TO SUE OR NOT TO SUE – THAT IS THE QUESTION
For some companies, selecting accounts to place into collection may be as simple as turning over all accounts that are over 60 days old. For the rest of us, however, if we are to make intelligent decisions about filing suit to collect debts, there are several important considerations to analyze before turning a debt over to a collection attorney. Before placing your receivable with a collection professional, you should consider the following factors:
IS THE DEBTOR COLLECTIBLE?
This is probably the most important consideration to examine before pursuing the debt. After all, if the debtor is not collectible, there is no point in pursuing it. An uncollectible judgment is simply the result of good money thrown after bad. In making this determination, your collection professional should examine the debtor as follows:
- Is it still in business?
- Does the debtor still answer its telephone?
- Does the debtor have assets in its name including a car or real estate?
- Is there a personal guaranty on the debt? If so, does the guarantor have assets?
- Are there any tax liens placed on the debtor?
- Does the debtor have any judgments against it?
The list of things to consider is even more extensive than this. However, the other things that a collection professional would examine are beyond the scope of this article.
DO YOU KNOW WHERE THE DEBTOR IS?
Some individual debtors make a living from going into debt and then going out of business. We call these “professional debtors.” An individual may move out of his living quarters and not leave a forwarding address. A company may close its doors and stop answering its phones. While you are not necessarily out of luck if this happens, it is a major factor to consider when deciding whether to file suit.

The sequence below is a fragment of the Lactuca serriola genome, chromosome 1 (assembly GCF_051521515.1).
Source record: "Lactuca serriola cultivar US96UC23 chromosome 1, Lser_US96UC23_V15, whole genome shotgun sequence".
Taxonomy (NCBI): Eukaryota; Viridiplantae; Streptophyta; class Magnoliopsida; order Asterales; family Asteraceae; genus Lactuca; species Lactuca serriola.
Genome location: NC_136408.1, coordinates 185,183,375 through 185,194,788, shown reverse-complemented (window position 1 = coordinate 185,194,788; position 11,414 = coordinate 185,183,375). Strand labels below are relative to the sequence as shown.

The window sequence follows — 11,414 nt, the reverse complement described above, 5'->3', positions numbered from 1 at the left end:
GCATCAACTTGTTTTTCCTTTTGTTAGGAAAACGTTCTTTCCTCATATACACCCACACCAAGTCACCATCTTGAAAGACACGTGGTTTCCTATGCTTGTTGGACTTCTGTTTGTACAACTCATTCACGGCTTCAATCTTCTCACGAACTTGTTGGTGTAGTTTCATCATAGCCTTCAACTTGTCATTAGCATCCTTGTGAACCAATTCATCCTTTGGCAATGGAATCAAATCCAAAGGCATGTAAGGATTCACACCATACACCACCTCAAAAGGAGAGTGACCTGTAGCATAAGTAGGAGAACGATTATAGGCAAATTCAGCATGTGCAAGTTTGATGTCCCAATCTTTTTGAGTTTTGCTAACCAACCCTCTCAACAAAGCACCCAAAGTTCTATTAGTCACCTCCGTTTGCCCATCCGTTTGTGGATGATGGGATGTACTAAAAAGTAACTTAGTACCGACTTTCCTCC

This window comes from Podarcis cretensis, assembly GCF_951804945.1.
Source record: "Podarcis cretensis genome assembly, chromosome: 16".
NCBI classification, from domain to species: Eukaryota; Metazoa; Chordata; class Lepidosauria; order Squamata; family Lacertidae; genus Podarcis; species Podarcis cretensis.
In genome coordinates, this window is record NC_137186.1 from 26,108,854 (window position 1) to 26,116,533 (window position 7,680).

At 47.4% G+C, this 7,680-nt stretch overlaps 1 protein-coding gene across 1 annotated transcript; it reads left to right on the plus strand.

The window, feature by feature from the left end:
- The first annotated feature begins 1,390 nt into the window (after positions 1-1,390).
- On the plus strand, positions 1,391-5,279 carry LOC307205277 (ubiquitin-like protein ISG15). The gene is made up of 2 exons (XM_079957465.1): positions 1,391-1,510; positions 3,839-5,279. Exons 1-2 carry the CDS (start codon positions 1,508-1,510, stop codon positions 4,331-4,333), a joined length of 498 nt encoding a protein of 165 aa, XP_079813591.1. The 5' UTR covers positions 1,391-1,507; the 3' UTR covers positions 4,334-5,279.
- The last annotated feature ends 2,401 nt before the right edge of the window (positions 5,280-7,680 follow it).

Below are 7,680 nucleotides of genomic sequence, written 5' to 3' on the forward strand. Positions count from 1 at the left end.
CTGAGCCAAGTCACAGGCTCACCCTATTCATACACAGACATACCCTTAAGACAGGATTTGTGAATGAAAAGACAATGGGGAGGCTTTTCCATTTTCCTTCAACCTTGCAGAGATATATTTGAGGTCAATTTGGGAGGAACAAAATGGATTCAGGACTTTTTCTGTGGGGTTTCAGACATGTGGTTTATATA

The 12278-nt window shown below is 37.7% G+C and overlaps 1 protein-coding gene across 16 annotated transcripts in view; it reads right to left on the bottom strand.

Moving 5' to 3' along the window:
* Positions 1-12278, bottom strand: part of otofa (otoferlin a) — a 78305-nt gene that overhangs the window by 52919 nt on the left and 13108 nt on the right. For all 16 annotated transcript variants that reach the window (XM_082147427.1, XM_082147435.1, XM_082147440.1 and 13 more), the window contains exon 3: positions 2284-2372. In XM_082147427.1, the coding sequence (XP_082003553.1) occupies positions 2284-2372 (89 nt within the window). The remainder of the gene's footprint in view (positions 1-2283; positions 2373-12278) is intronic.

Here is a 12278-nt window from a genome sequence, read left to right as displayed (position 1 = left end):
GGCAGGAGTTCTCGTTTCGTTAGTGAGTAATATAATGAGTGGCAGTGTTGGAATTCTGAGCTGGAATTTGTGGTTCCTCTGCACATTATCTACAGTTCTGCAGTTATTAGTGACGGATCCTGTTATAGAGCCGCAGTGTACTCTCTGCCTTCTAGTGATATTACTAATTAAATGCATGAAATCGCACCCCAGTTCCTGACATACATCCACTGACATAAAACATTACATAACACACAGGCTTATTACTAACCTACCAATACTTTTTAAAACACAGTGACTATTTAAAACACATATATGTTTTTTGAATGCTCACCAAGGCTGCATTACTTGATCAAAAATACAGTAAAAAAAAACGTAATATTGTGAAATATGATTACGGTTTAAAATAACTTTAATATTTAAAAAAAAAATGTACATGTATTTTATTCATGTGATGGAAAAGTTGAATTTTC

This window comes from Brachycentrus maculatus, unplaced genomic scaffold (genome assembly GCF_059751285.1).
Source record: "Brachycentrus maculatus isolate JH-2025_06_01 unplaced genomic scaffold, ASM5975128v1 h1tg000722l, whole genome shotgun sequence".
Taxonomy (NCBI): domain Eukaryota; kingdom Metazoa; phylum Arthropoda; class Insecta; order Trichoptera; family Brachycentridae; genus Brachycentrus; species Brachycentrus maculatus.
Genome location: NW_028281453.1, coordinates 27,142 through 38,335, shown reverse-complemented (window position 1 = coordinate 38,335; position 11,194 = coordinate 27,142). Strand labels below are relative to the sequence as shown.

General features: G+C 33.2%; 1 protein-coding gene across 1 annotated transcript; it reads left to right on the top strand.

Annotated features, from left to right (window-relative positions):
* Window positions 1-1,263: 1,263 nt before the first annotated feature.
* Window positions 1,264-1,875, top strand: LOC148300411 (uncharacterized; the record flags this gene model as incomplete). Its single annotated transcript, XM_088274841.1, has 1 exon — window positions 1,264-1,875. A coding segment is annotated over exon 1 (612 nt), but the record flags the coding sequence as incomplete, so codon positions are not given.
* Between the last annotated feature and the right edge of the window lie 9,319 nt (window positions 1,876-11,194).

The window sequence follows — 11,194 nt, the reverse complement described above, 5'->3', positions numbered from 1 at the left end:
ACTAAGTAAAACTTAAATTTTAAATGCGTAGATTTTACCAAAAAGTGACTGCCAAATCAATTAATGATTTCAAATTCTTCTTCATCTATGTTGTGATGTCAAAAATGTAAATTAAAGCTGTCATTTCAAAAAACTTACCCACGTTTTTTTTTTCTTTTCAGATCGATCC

IS THIS RECEIVABLE FROM A CUSTOMER OR A DEBTOR?
The fact is that your customer might be temporarily experiencing a cash flow problem. If this is the case, then your company, as its supplier, may exercise some compassion, couple it with caution and emerge from this situation with your receivable paid and looking like a hero to your customer.
The first order of business is to determine whether this entity is still a customer or is now a debtor. The difference being that a debtor is one that you pursue for a debt. A customer is one that you love, honor and respect and help. So how do you go about telling the difference? Its really easier than you think. Ask you customer for cooperation during this difficult time. Ask your customer about what is going on at its business. Do not be afraid to ask for a plan as to how your customer will pay the balance that it owes you. Don’t be afraid to tell your customer that its proposed plan will not work for you. Most importantly, don’t be afraid to ask for a personal guaranty from the company owner after you have come to payment arrangement on the debt. If you do not get cooperation from the customer then it has crossed over and become a debtor. Time is money. If the clock is ticking against your debtor, then it is ticking against your opportunity to collect.
WHAT WILL IT COST TO COLLECT THE DEBT?
Good question. You have to look at two kinds of costs: out of pocket costs and fees. Out of pocket costs are what you will be charged to pursue the debt. For example some collection agencies will charge a fixed fee for which they will send the debtor a series of dunning letters.
Fees can vary. If the debt and debtor are both large and collection looks likely, you may want to consider hiring an attorney on an hourly basis. Typically, the debt should be over $100,000 and its collectibility should be reasonably assured. Barring this, you may wish to consider hiring your collection professional on a contingency basis so that you have no out of pocket exposure and only pay a fee when you get results.
Placing a debt for collection does not have to be a taxing or agonizing decision. However, in order to make an informed and intelligent decision, the decision maker should have as much information about the debtor as possible. This information includes the location of the debtor, whether the debt is collectible, whether future business from the debtor is possible and what it will cost to pursue. Inasmuch as the decision to file suit must be made relatively quickly, you should look to a debt collection law firm that can provide you with this information quickly.
Kevin M. Taylor is an attorney that specializes in debt collection. He is the founder of Kevin M. Taylor, P.C., Collection Attorneys. Kevin M. Taylor, P.C. has been collecting debts for large and small business for the past 15 years. Kevin M. Taylor, P.C. is at 24901 Northwestern Hwy #306, Southfield, MI 48075. For more information call (248) 223-1999 or visit us at www.creditor-law.com.